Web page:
white humpback whale

Dead White Humpback Whale Not Migaloo

The dead white humpback whale that washed up on an Australian beach is not the beloved Migaloo. Saturday morning a white whale washed ashore at Mallacoota Beach in Victoria. The news caused concern amongst whale lovers, who feared it was the famous albino whale named Migaloo. Authorities at Victoria’s Department of Environment, Land, Water, and Planning [DELWP] confirmed that the dead whale is not Migaloo.

After analyzing and comparing the photos of Migaloo and the dead whale, DELWP determined it was not the male whale. The dead white humpback whale was a younger female. According to the experts, this white whale probably lost is pigmentation and is not white.

Migaloo, the white humpback whale

The beautiful white humpback whale was first seen in 1991, in Byron Bay. The people named him Migaloo. The name is an indigenous word meaning “white fella.” After being tagging people followed him and he quickly gained a fanbase. Two years ago, he lost his tracking chip and scientists have been unable to locate him. Many fear that he is dead.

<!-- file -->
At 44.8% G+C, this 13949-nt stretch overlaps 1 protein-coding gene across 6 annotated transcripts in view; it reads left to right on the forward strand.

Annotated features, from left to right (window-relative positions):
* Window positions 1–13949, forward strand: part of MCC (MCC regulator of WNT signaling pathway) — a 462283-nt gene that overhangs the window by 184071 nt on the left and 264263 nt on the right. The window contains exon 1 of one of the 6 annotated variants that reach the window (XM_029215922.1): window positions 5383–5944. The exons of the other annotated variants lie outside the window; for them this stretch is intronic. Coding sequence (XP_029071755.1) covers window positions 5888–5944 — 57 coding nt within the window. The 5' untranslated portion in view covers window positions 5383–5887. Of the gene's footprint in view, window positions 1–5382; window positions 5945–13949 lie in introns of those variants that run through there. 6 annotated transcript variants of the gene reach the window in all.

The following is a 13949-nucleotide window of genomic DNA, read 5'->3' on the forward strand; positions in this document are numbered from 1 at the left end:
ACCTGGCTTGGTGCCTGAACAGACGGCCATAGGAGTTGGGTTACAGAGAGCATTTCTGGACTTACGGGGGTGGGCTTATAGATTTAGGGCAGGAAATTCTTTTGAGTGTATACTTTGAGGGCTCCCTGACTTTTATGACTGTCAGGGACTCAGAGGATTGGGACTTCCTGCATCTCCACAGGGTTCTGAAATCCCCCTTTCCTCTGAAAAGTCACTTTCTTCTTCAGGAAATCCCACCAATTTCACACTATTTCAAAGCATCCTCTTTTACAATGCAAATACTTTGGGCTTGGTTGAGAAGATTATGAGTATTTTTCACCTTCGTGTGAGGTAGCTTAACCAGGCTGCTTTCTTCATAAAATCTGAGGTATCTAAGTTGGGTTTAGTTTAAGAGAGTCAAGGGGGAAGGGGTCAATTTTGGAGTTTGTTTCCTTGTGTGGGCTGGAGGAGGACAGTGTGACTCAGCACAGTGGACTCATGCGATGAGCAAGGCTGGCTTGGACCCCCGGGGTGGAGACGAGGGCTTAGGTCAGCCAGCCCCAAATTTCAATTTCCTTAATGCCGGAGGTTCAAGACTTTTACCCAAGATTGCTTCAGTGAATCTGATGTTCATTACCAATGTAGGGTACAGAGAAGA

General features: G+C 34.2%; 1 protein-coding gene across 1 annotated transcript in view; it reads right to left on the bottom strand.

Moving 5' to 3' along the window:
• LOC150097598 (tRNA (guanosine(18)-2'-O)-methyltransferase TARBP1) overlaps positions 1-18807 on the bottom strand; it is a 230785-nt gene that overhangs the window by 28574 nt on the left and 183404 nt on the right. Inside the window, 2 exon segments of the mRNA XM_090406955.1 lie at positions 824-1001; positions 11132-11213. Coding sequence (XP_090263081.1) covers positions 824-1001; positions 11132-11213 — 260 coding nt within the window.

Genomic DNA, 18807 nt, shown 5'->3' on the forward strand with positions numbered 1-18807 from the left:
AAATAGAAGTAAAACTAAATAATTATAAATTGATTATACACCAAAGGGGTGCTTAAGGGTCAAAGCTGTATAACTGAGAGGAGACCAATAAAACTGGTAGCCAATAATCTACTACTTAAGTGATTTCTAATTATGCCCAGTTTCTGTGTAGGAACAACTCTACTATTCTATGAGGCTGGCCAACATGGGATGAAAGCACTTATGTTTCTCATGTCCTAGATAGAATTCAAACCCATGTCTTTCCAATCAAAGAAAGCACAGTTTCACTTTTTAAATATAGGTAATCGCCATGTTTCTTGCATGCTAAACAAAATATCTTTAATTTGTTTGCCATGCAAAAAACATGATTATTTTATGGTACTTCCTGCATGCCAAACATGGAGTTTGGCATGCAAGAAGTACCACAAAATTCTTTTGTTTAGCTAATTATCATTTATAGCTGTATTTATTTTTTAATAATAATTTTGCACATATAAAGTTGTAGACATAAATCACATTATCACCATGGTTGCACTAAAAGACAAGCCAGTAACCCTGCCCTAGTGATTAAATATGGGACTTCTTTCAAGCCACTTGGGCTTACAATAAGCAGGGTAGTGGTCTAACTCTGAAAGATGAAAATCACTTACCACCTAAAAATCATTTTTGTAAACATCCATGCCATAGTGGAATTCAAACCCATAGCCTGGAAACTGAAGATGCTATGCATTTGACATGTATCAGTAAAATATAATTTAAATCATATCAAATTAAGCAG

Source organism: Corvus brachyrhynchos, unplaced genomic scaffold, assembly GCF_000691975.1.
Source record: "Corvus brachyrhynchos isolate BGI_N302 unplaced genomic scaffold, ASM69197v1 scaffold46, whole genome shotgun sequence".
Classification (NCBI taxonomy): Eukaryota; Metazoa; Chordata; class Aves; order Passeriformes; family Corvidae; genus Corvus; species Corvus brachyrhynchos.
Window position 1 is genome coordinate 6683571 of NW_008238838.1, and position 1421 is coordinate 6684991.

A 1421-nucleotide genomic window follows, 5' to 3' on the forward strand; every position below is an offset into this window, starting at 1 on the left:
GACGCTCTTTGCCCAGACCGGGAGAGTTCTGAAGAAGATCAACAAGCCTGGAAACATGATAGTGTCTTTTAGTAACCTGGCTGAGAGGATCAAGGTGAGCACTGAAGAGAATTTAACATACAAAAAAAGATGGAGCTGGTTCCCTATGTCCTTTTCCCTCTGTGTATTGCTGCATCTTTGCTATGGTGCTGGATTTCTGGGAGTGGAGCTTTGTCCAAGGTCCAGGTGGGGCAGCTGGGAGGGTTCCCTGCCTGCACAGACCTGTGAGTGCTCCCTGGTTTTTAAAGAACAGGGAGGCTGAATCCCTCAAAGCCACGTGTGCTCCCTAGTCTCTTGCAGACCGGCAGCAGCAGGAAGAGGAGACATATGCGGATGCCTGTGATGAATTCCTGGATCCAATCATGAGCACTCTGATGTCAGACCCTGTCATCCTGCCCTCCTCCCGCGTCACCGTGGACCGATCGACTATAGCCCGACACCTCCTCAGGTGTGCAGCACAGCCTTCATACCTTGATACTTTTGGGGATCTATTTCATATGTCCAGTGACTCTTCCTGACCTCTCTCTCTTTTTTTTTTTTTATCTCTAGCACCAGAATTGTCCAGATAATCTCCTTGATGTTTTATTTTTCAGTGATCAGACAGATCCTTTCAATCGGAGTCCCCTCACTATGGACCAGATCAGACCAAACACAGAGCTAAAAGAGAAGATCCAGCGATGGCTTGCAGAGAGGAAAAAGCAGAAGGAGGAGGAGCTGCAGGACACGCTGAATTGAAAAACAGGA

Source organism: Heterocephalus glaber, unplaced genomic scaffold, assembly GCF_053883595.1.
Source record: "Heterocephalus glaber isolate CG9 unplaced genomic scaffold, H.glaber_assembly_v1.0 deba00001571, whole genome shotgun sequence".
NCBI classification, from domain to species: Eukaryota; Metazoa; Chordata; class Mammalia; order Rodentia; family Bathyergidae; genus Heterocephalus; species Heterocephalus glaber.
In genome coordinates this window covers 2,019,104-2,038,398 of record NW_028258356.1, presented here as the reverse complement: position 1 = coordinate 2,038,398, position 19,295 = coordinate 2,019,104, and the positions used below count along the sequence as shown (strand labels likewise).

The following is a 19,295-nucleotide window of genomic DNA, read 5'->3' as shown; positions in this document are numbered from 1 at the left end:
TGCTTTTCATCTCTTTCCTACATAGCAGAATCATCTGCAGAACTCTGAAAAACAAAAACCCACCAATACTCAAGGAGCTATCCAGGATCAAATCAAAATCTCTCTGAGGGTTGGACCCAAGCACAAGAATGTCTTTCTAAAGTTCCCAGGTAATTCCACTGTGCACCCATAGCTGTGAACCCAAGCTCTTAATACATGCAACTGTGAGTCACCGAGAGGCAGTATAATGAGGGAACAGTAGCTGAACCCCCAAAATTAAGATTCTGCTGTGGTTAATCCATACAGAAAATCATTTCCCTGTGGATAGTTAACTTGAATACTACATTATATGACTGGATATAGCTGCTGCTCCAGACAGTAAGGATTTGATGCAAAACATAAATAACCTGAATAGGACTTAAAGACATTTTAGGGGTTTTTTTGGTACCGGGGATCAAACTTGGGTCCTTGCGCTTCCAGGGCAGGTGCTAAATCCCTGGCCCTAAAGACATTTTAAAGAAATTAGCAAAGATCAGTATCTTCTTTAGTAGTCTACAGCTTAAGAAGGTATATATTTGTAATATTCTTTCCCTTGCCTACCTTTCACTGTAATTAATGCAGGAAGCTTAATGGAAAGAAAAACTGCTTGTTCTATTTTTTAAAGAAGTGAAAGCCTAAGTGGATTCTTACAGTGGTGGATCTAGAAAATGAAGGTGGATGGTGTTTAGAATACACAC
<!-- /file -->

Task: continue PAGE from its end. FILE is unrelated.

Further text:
While this albino whale is not the only one, he is the most recognized. The other known white whales include Willow, Bahloo, and Migaloo Jr. It’s unclear whether these whales are related. Unlike the famous albino whale, they have dark spots on them. Black spots on whales are an indication that these whales have a condition called leucism. This condition causes the animal to be white, pale or patchy, everywhere on their body expect the eyes.

If scientists were right and Migaloo is still alive, he should be around 36 years old. Since humpback whales can live to be over 45-years old in the wild, there is still hope for the famous white whale.

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